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The principle of functional extensionality states that two functions are equal if their values are equal at every argument.
In set theory, in the same way that the axiom of choice has internal and external versions, depending on whether one uses the external logic? or the internal logic of the set theory, function extensionality also has internal and external versions.
In set theory, let $\mathbb{1}$ denote the unique singleton up to bijection. There are multiple notions of external function extensionality, due to the different possible notions of function and element in set theory:
for all sets $A$ and $B$ and functions $f:A \to B$ and $g:A \to B$, $f = g$ if and only if for all elements $x \in A$, $f(x) = g(x)$.
for all sets $A$ and $B$ and functions $f:A \to B$ and $g:A \to B$, $f = g$ if and only if for all functions $x:\mathbb{1} \to A$, $f \circ x = g \circ x$.
for all sets $A$ and $B$ and elements of the function set $f \in B^A$ and $g \in B^A$, $f = g$ if and only if for all elements $x \in A$, $\mathrm{ev}_{A, B}(f, x) = \mathrm{ev}_{A, B}(g, x)$.
for all sets $A$ and $B$ and elements of the function set $f \in B^A$ and $g \in B^A$, $f = g$ if and only if for all elements of the function set $x \in A^\mathbb{1}$, $\mathrm{comp}_{\mathbb{1}, A, B}(f, x) = \mathrm{comp}_{\mathbb{1}, A, B}(g, x)$.
The first is the one most commonly found in foundations of categorical set theories with separate notions of element and function. The second is the one most commonly found in foundations of categorical set theories where an element is defined as a function out of the terminal set $\mathbb{1}$.
The first and the third notions of function extensionality are equivalent to each other, since for every set theory with function sets, the category of sets is a cartesian closed category, which means that there is a bijection between the hom-sets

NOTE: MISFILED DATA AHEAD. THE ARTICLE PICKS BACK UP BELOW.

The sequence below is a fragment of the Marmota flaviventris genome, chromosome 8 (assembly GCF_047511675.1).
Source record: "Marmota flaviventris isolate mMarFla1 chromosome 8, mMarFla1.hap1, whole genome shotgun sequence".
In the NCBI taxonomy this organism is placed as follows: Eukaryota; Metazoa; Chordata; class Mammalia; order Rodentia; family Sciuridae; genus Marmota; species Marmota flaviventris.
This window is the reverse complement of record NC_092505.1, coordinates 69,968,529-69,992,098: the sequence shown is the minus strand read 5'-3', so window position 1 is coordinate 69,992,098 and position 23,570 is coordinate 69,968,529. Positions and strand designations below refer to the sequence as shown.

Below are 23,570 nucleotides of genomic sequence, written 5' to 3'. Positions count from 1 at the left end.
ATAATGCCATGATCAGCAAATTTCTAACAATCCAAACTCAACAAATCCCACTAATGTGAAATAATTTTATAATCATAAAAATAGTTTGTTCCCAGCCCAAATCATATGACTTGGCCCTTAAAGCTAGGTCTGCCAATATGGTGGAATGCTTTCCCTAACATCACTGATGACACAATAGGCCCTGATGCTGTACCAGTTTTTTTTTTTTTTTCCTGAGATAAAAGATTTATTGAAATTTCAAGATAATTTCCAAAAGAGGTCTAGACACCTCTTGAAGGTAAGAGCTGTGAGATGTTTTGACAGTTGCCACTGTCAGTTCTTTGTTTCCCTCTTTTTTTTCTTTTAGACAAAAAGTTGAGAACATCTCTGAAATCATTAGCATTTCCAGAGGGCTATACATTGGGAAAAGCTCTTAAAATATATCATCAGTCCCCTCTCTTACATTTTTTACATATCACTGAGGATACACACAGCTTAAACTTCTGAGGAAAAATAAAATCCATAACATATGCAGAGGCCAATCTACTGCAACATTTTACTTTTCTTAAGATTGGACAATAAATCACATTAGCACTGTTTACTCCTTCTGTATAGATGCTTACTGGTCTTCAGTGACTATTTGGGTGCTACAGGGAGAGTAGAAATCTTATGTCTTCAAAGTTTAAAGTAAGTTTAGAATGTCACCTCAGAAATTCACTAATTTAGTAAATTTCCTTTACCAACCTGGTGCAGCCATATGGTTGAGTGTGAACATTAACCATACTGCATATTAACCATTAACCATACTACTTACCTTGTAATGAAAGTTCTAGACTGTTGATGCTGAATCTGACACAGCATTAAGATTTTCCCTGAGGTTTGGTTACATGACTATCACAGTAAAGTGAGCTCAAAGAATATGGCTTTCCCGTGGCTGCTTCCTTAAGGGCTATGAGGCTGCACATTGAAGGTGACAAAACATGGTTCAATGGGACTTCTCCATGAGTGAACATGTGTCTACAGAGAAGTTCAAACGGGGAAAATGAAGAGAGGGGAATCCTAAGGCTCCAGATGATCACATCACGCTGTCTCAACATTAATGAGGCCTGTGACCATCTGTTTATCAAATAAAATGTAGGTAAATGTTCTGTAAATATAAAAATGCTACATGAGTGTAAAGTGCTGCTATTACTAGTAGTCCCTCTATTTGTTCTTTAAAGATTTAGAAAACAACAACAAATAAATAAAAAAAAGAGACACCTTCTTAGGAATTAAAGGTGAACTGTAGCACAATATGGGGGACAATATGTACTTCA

and thus for every function $f:X \to Y$ there is a unique element of a function set $[f] \in Y^X$, and for every element of a function set $g \in Y^X$ there is a unique function $g':X \to Y$.
In set theory, let $\mathbb{1}$ denote the unique singleton up to bijection and let $\prod_{x \in A} B_x$ denote the Cartesian product of a family of sets $(B_x)_{x \in A}$. For all sets $A$, let $\Delta_{A}:A \to A \times A$ denote the diagonal function; this means that the preimage of $\Delta_{A}$ at $(x, y) \in A \times A$, $\Delta_{A}^*(x, y)$, is a subsingleton, and $(\Delta_{A}^*(x, y))_{x \in A, y \in A}$ is a family of sets.
The principle of internal function extensionality is given by one of the two equivalent statements:
given sets $A$ and $B$, one can derive the element of the set
given sets $A$ and $B$, one can derive the element of the set
This is the set theoretic analogue of the axiom of function extensionality found in dependent type theories, where functions are elements of function types, the type theoretic analogue of function sets, and equalities are represented by identity types, the type theoretic analogue of the diagonal one-to-one correspondence, and is true in any set theory with Cartesian products of arbitrary families of sets as well as function sets.
There are multiple ways to extend the set-theoretic definition of external function extensionality from the category of sets to more general categories.
The first notion of external function extensionality extends from the category of sets to any concrete category $C$, where objects are specific kinds of sets (such as groups, rings, topological spaces, et cetera) and morphisms are specific kinds of functions between sets (such as group homomorphisms, ring homomorphisms, continuous maps, et cetera).
The second notion of external function extensionality extends from the category of sets to any well-pointed category $C$, and corresponds to the statement that the terminal object is an extremal generator in category, and is one of the conditions for making a pretopos a well-pointed pretopos. This definition is satisfied in any concrete category $\mathcal{C}$. This is not the same as the first notion of external function extensionality, since not every concrete category is well-pointed, and not every well-pointed category is concrete: Grp is concrete but not well-pointed, while an arbitrary model of ETCS is well-pointed but not necessarily concrete.
The third and fourth notions of external function extensionality extends from the category of sets to any concrete cartesian closed category $C$, and is equivalent to the first notion in any concrete cartesian closed category.
None of these notions are called “function extensionality” in category theory. The term “function extensionality” is reserved for the generalization of internal function extensionality to arbitrary categories, as documented in the next section.